coffee green grading

10 Things to Look For in Coffee Green Grading


When buying green coffee beans, finding the best of the best should be your main objective. Even though you may have seen “exceptional” and “specialty” green coffee beans, they could still have minor defects that you miss – which affects the potential of the coffee. While cupping

 is one way to check for imperfections, a few things can be practiced in coffee green grading when looking out for spots. We have compiled ten things for you to look for in green grading in this blog. Remember, the small things matter!

  1. Green coffee beans should be sorted according to size, for example, 15/16, 13/14, 17/18, etc. The reason is that the roasted beans will be distributed evenly when they are the same size. Smaller beans will burn differently than giant beans, affecting their appearance and taste. You can measure the length with coffee screens. Q-Grader Adam S. Carpenter stated that the increments increase stepwise by 1/64 inches. The most common diameters of holes range from 10-20, while super small beans fall into 10/64 inch (4mm), and large beans are suspended (not falling through) holes with a 20/64 inch (8mm) diameter. Coffee green grading is extensive work!
  2. Find the primary and secondary defects. Defects can come from anywhere: pre-processing (from the farm and nature), processing (related to human error – mishandling during the seed removal) to storage (while the coffee is sitting in the bag or truck). Primary defects will distinguish the coffee from “specialty” status – even if it's only one or two defects. Some examples of primary defects include entire black, full sour, large stones, medium stones, large sticks, and medium sticks. On the other hand, coffee can still be labeled as a “specialty” even with a few secondary defects. Secondary defects include parchments, insects, small stones, partial sour, and water damage.
  3. Make sure that both geographic area and coffee varietal separate the coffee lots. This ensures that the coffee quality is the same during each process. The coffee is supposed to be harvested, processed, and cupped separately before blended in storage.
  4. The coffee beans should not be dull or uneven in color. Check if the washed coffee beans –especially Arabica, have an even and bright color because it shows that the coffee processing has been exemplary. This is a crucial thing to check since processing is an essential part of green coffee, and if it isn’t done correctly, it affects the quality of the cup.
  5. Coffee quality also depends on the drying process, so make sure that the coffee is dried correctly. The rate will usually show in the cup if the suppliers have done so. Meanwhile, improper drying processes will result in dull and brown coffee – it can be observed visually. Coffee Research Institute states that coffee beans that are blotched (or Quakers when roasted) result when the coffee is dried too quickly, spread too thin on the patios, or not rotated as frequently as recommended. Lastly, you should make sure the temperature used in the dryers is less than 42°C since it will be a soft or baked cup if it’s over the number.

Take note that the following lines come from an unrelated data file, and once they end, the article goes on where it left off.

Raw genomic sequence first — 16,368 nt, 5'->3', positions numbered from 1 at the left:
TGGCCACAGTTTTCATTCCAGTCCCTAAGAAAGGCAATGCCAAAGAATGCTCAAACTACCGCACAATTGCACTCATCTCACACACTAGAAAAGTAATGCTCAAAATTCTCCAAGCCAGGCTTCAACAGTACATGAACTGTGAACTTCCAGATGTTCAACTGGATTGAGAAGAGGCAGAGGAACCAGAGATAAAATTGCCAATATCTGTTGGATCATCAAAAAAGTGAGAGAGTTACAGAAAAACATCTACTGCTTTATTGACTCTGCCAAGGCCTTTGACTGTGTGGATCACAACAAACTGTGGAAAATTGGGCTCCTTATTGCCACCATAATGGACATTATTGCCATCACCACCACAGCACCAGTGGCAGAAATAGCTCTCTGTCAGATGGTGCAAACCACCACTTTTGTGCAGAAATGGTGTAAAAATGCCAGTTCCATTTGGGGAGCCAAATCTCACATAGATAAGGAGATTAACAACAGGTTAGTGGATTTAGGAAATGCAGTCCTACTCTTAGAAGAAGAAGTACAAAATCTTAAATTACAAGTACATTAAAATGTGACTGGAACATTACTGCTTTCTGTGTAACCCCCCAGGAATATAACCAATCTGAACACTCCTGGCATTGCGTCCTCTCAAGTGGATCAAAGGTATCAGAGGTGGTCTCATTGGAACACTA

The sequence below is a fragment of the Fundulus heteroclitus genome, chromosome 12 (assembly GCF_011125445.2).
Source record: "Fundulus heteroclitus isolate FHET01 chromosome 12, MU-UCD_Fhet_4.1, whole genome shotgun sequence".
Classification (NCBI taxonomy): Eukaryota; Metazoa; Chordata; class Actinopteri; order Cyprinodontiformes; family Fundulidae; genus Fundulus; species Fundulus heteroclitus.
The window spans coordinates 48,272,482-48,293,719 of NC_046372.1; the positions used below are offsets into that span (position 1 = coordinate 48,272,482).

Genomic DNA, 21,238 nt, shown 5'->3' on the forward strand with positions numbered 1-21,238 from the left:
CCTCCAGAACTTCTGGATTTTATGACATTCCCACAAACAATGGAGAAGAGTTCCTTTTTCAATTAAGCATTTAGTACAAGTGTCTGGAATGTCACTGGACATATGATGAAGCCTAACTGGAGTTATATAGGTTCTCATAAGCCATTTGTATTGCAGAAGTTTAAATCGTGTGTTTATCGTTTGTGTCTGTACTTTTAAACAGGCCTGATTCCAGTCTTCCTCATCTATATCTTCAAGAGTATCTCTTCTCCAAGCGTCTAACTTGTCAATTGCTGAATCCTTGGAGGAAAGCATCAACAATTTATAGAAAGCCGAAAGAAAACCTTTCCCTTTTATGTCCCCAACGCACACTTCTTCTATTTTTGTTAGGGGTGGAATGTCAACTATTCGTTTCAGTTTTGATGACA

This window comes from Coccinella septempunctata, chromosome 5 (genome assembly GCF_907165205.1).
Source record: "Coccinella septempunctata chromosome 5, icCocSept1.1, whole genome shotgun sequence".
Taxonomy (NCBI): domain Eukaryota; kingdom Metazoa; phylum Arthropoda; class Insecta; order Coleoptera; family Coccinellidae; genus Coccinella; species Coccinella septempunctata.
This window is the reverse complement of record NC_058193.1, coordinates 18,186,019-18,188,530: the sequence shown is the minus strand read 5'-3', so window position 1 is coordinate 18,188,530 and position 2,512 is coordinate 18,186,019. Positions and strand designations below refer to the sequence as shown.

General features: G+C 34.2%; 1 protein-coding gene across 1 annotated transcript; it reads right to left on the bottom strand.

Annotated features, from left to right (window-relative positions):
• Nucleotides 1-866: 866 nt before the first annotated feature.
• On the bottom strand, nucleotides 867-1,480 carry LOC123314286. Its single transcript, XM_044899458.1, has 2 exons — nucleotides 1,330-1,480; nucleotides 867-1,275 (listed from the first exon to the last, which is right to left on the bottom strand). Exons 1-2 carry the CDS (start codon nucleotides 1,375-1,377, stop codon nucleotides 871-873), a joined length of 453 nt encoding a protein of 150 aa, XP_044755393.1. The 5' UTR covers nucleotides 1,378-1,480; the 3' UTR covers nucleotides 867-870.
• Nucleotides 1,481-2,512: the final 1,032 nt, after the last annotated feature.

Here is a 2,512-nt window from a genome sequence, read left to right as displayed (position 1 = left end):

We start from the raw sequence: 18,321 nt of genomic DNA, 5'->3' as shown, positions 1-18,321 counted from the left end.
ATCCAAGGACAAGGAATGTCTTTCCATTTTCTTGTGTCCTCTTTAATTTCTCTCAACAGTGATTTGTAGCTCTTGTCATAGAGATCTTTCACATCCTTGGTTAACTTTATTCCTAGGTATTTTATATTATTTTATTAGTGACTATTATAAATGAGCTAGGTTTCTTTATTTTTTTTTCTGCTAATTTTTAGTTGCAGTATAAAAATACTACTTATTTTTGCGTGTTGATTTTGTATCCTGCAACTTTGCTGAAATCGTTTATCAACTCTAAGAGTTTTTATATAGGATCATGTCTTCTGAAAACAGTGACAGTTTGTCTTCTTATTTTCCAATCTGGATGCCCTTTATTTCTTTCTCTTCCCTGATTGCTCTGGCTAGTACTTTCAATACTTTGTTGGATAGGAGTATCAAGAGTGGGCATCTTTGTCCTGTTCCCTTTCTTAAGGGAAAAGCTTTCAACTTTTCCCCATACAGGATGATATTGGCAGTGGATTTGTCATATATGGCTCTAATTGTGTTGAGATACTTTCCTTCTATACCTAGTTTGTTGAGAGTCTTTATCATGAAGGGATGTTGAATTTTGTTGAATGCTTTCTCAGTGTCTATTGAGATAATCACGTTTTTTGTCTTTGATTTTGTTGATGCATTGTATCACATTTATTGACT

6. Green beans should be processed straight away after harvesting, or else you’ll receive a fermented cup since the fermenting phase begins immediately after picking. Ensure that the suppliers give extra attention to the process by confirming how they use the fermentation tank and whether they separate coffee by density before it sits in the tank.
  7. Confirm if the silverskin or “fox bean” attached to the beans isn’t a defect by cupping it. Silverskin is usually found in natural (dry) processed coffee and isn’t considered a defect in Brazil since you can easily remove it – by rubbing it on the black sorting mat. It’s harder to remove the fox bean under-ripe green beans and cannot easily be removed by simple rubbing, so it can be considered a defect. Silverskin in washed coffees may also indicate sour and fruity tastes, so beans should be verified - not only by visual means.
  8. Check to see if the beans have pink skin covering them. Some people do not consider it a defect since it’s not in the coffee green grading classifications. The beans can also still be classified as specialty coffee. However, this can also be examined as a severe defect and should be cupped to determine the defections.
  9. Check if the coffee beans are whitish or faded around the edge. Several factors can cause this: inadequate drying, humid storage conditions, oxidation, and polluted waters. This discolored coffee will result in bland and ordinary cups as they contain more moisture than other parts of the bean.
  10. Pick up and smell the green beans. Some defects such as ferment and smoke can be identified by smelling in this stage, unlike if it’s done in the cup as it’s more subtle. Over-dried or beans dried in too high temperatures can be determined by picking them up and feeling as if they’re fragile. Meanwhile, supple beans indicate that they’re insufficiently dried.



There are many things to be examined during green coffee grading, but the more detailed inspection we do, the better the coffee quality. Even though some of the points we share aren’t included in the official green coffee grading classifications, our suggestions are meant to result in a cup of perfect coffee that will make your customers’ day!

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